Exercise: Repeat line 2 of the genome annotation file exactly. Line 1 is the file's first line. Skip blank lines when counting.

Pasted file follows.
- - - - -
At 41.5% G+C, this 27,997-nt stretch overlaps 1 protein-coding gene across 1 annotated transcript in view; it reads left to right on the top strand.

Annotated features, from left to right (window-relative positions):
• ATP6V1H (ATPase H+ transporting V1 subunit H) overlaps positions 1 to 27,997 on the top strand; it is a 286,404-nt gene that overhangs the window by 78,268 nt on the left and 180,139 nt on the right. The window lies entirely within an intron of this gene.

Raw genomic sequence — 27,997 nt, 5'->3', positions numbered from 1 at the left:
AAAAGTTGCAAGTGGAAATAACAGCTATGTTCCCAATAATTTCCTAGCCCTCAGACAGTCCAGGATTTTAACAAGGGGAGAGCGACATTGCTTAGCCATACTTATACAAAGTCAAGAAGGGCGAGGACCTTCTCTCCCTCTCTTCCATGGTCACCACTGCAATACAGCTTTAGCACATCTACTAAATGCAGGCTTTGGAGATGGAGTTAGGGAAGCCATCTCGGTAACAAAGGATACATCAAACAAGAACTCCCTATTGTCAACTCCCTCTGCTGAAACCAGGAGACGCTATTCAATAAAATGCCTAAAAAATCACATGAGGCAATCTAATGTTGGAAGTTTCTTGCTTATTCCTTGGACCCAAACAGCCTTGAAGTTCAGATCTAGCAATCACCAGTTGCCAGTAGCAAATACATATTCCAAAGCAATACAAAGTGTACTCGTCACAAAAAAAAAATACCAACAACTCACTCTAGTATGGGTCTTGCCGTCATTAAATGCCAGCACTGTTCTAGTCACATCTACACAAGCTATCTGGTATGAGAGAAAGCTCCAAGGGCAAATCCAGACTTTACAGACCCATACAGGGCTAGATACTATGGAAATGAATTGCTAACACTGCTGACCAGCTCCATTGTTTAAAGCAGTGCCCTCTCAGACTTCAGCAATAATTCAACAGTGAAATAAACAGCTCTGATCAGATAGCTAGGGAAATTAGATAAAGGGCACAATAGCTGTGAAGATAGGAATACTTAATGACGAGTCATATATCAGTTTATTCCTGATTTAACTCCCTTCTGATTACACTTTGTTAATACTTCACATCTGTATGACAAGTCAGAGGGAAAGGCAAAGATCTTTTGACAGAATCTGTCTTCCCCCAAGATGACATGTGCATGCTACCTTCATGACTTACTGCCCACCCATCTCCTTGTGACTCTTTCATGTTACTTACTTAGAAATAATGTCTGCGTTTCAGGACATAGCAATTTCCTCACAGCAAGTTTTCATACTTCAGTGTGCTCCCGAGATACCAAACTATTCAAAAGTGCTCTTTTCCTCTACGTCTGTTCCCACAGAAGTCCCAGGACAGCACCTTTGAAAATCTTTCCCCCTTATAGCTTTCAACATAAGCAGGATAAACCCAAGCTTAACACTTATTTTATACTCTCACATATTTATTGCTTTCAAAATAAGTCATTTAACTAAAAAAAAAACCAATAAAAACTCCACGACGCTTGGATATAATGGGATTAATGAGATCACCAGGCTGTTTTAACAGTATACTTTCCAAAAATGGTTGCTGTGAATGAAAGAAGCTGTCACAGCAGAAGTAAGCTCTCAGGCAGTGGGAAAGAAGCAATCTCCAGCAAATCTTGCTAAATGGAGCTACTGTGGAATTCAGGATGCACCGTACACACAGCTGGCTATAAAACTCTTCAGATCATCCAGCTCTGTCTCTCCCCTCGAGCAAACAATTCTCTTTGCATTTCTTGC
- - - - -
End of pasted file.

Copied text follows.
Annotated features, from left to right (window-relative positions):